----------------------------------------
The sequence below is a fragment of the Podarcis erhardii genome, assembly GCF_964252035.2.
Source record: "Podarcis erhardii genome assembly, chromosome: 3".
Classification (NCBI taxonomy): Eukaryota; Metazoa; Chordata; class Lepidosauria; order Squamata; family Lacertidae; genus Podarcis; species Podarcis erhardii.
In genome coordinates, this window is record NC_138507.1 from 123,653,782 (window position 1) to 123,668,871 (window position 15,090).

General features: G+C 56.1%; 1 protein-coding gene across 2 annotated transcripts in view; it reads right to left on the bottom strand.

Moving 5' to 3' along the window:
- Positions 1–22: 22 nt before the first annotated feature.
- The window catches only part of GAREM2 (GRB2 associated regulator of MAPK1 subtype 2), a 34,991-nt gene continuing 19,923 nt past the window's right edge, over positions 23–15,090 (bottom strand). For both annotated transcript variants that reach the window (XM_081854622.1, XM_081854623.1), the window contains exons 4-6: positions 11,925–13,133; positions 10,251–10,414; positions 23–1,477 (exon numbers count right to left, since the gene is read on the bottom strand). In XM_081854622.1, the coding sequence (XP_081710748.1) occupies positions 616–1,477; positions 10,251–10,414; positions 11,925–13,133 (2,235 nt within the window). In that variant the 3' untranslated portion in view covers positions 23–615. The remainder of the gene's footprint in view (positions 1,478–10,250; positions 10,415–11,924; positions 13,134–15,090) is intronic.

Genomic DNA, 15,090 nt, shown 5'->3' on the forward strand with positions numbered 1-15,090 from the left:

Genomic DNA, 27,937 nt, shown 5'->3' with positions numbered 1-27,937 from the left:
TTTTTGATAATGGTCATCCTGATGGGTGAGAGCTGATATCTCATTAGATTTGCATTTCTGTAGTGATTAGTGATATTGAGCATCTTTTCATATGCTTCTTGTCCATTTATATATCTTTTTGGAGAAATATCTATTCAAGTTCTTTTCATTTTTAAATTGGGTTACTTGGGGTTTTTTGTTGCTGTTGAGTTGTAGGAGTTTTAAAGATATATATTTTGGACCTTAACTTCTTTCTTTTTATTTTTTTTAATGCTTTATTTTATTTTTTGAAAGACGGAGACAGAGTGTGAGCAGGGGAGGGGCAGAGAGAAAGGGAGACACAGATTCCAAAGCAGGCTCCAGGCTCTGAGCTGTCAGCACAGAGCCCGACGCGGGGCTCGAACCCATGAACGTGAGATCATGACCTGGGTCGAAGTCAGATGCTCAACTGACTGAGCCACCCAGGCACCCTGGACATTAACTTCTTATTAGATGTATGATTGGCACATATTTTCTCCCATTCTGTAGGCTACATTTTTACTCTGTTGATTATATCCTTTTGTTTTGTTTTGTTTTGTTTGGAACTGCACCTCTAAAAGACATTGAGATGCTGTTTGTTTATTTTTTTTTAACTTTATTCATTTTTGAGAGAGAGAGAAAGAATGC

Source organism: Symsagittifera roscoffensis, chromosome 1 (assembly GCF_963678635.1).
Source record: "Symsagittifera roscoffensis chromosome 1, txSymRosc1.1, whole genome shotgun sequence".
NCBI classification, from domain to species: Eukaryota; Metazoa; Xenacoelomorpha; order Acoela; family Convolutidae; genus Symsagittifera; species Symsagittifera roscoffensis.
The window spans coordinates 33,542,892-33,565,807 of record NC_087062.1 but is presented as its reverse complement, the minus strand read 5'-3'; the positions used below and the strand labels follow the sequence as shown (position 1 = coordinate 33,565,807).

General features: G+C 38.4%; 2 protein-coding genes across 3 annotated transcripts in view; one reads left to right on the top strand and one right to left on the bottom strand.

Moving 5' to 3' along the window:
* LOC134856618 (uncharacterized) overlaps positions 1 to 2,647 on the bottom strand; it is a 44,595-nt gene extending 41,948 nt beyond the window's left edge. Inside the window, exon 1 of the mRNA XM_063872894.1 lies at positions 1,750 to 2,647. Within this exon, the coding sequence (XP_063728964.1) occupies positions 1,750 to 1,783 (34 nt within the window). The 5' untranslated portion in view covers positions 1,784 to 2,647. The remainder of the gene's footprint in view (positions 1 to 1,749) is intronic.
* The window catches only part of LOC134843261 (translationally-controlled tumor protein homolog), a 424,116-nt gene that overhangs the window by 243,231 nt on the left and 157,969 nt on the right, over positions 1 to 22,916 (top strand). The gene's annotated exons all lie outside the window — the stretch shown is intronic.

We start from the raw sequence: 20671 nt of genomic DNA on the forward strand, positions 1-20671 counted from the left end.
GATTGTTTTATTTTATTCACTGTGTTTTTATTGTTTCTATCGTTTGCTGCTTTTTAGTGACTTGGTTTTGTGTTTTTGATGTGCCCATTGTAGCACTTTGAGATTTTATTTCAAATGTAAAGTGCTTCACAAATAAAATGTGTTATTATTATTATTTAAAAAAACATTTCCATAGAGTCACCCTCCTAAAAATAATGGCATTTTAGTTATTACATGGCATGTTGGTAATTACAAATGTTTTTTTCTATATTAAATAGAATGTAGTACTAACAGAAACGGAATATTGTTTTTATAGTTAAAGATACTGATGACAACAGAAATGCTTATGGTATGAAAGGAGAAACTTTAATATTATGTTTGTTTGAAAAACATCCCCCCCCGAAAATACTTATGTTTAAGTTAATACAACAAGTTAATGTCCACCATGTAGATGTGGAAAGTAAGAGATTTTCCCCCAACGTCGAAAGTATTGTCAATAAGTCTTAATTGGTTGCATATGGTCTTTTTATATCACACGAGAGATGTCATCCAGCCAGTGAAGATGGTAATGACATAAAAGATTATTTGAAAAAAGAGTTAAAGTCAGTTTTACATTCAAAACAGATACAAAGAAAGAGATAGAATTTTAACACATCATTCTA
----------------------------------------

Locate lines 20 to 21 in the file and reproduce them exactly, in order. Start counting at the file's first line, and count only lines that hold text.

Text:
We start from the raw sequence: 20671 nt of genomic DNA on the forward strand, positions 1-20671 counted from the left end.
GATTGTTTTATTTTATTCACTGTGTTTTTATTGTTTCTATCGTTTGCTGCTTTTTAGTGACTTGGTTTTGTGTTTTTGATGTGCCCATTGTAGCACTTTGAGATTTTATTTCAAATGTAAAGTGCTTCACAAATAAAATGTGTTATTATTATTATTTAAAAAAACATTTCCATAGAGTCACCCTCCTAAAAATAATGGCATTTTAGTTATTACATGGCATGTTGGTAATTACAAATGTTTTTTTCTATATTAAATAGAATGTAGTACTAACAGAAACGGAATATTGTTTTTATAGTTAAAGATACTGATGACAACAGAAATGCTTATGGTATGAAAGGAGAAACTTTAATATTATGTTTGTTTGAAAAACATCCCCCCCCGAAAATACTTATGTTTAAGTTAATACAACAAGTTAATGTCCACCATGTAGATGTGGAAAGTAAGAGATTTTCCCCCAACGTCGAAAGTATTGTCAATAAGTCTTAATTGGTTGCATATGGTCTTTTTATATCACACGAGAGATGTCATCCAGCCAGTGAAGATGGTAATGACATAAAAGATTATTTGAAAAAAGAGTTAAAGTCAGTTTTACATTCAAAACAGATACAAAGAAAGAGATAGAATTTTAACACATCATTCTA